That's not an odd situation. That's a common situation. I'm sure there are people here who haven't been in that situation, but most of us have. Some employers mean that when they say it. Others just say it to try to keep people on the hook in case the new people they just hired don't work out.
If you're serious about getting a job, rather than just applying at one place and hope for the best, apply more places. Before I got my first job in my industry, I went from applying to just a few companies here and there, after I did some research on them, and using one resume site that promised all the job bites I could want, to applying to several places a day and using numerous resume boards.
I will admit that I had a lot of places to tell I wasn't interested any longer after I did finally get a job, but that's a better problem to have than working a part time summer job quality job with a degree and the student loans to go with it.
When you get a call from a company saying they're interested in you as a potential new hire, it's certainly worthwhile spending some time to learn about their company. Find out what they do, if you need to, come up with some questions to ask about their business that would be pertinent to your job there - because if they interview you, they should have a point where they let you ask questions about them, and you should have some, to show some interest. Once you have that, but you have this interview in a little bit? Apply somewhere else, don't count on the interview getting you a job.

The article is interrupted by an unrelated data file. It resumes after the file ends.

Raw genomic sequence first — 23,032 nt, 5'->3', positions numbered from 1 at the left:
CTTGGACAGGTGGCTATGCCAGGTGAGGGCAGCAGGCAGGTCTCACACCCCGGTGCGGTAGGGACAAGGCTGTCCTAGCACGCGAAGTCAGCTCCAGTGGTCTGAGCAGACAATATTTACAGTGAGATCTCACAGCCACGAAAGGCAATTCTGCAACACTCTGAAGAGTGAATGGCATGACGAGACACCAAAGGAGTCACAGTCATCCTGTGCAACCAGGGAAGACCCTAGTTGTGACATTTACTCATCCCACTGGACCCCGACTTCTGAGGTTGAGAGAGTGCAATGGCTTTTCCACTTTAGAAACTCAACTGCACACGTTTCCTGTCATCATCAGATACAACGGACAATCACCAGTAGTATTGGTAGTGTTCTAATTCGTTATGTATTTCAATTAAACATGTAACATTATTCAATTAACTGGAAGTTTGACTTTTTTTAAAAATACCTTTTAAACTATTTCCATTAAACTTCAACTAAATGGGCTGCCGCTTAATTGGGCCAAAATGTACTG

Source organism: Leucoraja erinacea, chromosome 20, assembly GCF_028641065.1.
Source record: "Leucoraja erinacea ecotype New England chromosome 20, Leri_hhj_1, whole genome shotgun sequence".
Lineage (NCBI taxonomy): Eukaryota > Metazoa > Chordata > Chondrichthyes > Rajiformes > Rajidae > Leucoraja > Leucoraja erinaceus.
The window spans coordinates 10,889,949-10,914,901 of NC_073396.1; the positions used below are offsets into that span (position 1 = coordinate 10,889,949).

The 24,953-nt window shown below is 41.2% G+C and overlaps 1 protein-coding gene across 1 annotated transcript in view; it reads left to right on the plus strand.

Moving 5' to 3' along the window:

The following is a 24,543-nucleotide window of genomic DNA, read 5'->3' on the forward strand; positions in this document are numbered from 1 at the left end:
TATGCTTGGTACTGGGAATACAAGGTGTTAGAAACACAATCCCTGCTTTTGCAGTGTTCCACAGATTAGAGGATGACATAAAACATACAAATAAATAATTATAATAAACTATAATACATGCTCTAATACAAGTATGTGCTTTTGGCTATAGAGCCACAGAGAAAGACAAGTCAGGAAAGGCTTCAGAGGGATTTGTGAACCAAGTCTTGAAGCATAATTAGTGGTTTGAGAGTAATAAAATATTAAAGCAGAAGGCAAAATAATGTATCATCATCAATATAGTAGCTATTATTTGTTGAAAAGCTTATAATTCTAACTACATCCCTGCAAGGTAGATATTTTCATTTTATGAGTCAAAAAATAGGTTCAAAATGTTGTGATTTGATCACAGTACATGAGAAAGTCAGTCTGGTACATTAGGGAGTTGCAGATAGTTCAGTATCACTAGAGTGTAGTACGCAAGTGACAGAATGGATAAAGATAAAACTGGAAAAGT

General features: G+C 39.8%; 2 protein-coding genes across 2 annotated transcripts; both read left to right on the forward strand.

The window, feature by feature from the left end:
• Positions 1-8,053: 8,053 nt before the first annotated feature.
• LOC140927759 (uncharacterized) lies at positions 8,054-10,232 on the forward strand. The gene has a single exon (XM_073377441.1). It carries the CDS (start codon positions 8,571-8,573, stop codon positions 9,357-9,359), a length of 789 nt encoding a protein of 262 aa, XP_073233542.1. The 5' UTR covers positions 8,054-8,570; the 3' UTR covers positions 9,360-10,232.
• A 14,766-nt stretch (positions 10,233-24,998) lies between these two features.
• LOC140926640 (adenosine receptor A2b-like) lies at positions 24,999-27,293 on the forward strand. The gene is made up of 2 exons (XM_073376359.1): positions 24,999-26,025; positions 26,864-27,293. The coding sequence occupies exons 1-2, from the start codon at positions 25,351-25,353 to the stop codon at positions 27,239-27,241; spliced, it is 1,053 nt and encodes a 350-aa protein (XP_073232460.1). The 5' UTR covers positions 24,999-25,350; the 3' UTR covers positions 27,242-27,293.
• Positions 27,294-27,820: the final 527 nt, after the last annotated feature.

You can stop worrying about getting a job when you have a written offer letter in hand. An email on the computer that they want you to sign and return saying you've accepted the job is good enough. A statement telling you they're going to send it isn't enough. It took several potential employers promising they were going to send me an offer letter and then weeks went by without it arriving to clue me in. But talking with other people, that happens a lot, too.
It's still good to keep a good idea of what companies might be still actively interested, and it's certainly a good idea to try to keep them straight, especially if you're applying at different companies that directly compete with each other. Few workers can afford to be completely set on one company, but most employers seem to like to maintain the illusion that they're more exciting to work for than their competition.